Through four seasons we remember the fish
we caught, the first to cast on Verdi Pond
our line between old Bobbers, lake weed frond,
to share with Belted Kingfisher our wish.
Our tackle neatly organized in box
on pier away from Fremont Cottonwood
where all of us and Bewick’s Wren both stood,
to lose a hook or two in mossy rocks.
An old mill pond that used to store lumber,
revealing Comstock ghosts in Jeffrey Pine,
now spawning channel for Lahontan Trout.
Our poles in still requiem remember
when youthful trout begin to pull on line,
a local Quail will re-examine route.
A stretch of Ponderosa resort land
where Glen Verdi would fish until sunset,
where fire and fish ensured their needs were met,
a vacation with Blue Heron as planned.
My family fishes here in history
among the willow cathedral of sounds
as worms begin to dig in foreign grounds
and plunge into the waters green story.
By every foot our tackle box with latch,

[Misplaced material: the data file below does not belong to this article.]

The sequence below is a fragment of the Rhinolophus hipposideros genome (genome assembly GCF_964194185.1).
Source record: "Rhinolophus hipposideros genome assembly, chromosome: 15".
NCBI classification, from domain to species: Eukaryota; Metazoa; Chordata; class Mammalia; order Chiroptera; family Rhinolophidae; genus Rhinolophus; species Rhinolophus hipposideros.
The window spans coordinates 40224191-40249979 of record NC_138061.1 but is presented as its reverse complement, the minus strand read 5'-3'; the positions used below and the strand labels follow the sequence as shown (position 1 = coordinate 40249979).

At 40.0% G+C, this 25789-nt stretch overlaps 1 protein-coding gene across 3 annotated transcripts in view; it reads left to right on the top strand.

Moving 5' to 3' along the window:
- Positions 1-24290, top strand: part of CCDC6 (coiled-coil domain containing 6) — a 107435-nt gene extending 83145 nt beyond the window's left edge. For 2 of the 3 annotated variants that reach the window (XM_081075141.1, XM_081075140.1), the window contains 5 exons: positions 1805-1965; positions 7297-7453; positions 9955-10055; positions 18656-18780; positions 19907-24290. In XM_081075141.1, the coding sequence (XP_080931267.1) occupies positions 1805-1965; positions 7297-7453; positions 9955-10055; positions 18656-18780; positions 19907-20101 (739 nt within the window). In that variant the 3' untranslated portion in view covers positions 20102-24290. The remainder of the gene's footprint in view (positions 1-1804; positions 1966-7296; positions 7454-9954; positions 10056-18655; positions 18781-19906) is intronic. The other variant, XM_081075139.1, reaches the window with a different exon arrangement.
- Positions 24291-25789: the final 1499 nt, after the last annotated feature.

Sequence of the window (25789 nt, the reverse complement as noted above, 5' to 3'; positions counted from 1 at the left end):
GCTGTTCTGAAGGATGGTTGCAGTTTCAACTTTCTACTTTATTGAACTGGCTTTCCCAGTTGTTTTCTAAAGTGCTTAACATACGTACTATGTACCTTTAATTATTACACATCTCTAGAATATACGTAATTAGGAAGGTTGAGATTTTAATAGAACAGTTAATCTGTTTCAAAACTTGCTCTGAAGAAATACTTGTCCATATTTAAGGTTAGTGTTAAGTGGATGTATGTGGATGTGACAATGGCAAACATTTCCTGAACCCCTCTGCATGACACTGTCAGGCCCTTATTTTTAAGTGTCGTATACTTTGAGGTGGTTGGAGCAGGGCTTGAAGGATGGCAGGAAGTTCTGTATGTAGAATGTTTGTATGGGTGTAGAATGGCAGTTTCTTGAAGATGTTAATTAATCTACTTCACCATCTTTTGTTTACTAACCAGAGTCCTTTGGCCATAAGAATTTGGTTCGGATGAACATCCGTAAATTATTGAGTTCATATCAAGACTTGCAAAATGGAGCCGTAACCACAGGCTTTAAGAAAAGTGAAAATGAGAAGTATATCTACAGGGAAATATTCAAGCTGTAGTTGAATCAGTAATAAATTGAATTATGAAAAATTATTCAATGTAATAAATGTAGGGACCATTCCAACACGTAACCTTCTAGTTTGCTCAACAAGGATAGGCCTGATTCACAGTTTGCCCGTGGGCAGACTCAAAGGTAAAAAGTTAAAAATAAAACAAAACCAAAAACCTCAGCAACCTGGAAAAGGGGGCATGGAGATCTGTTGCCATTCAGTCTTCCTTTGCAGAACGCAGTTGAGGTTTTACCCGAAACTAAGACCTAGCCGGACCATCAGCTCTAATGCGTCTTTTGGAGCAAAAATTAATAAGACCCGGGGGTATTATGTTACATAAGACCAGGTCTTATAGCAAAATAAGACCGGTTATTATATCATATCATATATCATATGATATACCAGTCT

we stare upon the ripples for a bite
and wonder do we pull the line in fast.
Each child waits patiently to see a catch,
to reel in tiny fish, an Autumn rite,
a silent prayer accompanies each cast.
We place the worm evenly on our hooks,
ensure our line is threaded to the tip
and with our arms pulled back beyond the top,
to cast so far we feel we’ve made the books.
To loose the bail and watch the spin line roll,
a line up through its guide and far away,
a weight tells Bobber where to land and stay,
a finger holds the line up to the pole.
A place to catch but only with a calm,
this patient calm that may produce a fish
upon our plate, with lemon, for our meal.
We lift each morsel up without a qualm.
A day of memories here upon our dish,
the laughs our stories force us to reveal.